Morgan Daybell

Morgan Daybell

Progs back Corren, rebuff Bauer for Lt. Gov.

June 2, 2014; Terri Hallenbeck; Burlington Free Press

MONTPELIER – As the Progressive Party State Committee met Saturday in the Statehouse cafeteria, two candidates for lieutenant governor stood up and asked for the group’s endorsement.

Both men touted Progressive ideals. Only one of them was a Progressive.

If you thought that might make for a few awkward moments, you would be right. In the end, the non-Progressive was politely but resoundingly rebuffed.

Dean Corren of Burlington and John Bauer of Jeffersonville are both hoping to unseat two-term Republican incumbent Phil Scott.

Corren, a former state legislator, is one of the founders of the Progressive Party and the party’s highest-profile candidate for statewide office. Bauer is an avowed Democrat who probably would have been wise to spend his time Saturday campaigning almost anywhere in Vermont except in front of a roomful of Progressive Party faithful who were passing petitions for Corren.

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Progressives Announce Slate of 21 Candidates

June 1, 2014; Anne Galloway; VTDigger

The Vermont Progressive Party will have four statewide candidates, three incumbent senators and 14 House candidates running for office in the 2014 election.

The Progressive party, one of four state major parties, announced its slate on Saturday — well ahead of the Vermont Democratic Party and the Vermont GOP, and the June 12 filing deadline for candidates. While the Democrats are fielding a preponderance of incumbents, the Republicans have announced some House and Senate candidates, but have yet to declare who will be running for statewide office, including the gubernatorial race. The Vermont Liberty Union Party, which gained major party status in the 2012 election, is also fielding a slate of statewide candidates and a candidate for the House of Representatives, who may be the sole contender for Rep. Peter Welch’s seat.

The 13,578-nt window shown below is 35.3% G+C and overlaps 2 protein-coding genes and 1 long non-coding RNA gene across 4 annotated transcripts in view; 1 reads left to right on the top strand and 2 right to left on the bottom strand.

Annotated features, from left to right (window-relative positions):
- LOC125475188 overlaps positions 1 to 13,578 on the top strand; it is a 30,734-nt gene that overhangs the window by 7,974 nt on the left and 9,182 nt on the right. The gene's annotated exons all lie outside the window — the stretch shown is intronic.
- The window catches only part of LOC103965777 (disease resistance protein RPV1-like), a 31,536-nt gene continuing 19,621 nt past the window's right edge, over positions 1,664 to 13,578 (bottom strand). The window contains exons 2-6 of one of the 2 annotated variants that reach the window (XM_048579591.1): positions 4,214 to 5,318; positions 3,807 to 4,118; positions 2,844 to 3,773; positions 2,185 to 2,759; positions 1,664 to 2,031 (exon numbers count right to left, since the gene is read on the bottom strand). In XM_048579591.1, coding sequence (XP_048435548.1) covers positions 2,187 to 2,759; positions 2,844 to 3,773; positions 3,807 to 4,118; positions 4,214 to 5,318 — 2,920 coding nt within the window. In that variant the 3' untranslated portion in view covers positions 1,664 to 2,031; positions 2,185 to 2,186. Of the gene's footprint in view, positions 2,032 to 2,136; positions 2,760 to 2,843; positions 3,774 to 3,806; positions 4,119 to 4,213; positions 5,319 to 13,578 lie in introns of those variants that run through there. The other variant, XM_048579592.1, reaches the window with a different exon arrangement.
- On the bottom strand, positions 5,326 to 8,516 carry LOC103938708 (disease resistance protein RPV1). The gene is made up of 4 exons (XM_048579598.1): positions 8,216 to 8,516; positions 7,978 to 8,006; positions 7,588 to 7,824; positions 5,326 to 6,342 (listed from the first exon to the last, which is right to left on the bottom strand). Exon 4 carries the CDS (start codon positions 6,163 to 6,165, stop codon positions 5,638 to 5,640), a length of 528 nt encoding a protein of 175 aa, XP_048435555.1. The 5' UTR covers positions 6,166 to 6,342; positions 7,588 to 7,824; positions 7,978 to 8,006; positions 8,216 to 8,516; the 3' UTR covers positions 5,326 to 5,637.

Progressive Party officials touted the “real growth” in the number of candidates since 2012.

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Shumlin's Decision to Scrap Single Payer a Betrayal of Vermont's Working Families

Governor Peter Shumlin abandoned single payer healthcare yesterday right when political leadership was needed most to push Vermont and the country forward. He broke five years of campaign promises to Vermonters that he would not rest until we had single payer healthcare. Yet when things got tough and politically challenging, he gave up and walked away.

The Vermont Progressive Party did not run Progressive challengers against Governor Shumlin in the last three cycles, in large part because of his unwavering promise to lead on single payer. While we are outraged by Shumlin’s broken promises, we are not terribly surprised. Progressives have long raised the same challenges Shumlin is now using as his excuses for why we can't move ahead on single payer. We have long pushed for discussions about how we can equitably fund our new system, and live up to our promise of healthcare as a human right. But rather than work through these issues or scale back the project, Shumlin decided to scrap it entirely (and with it, many Vermonters' hopes of a just and accessible healthcare system).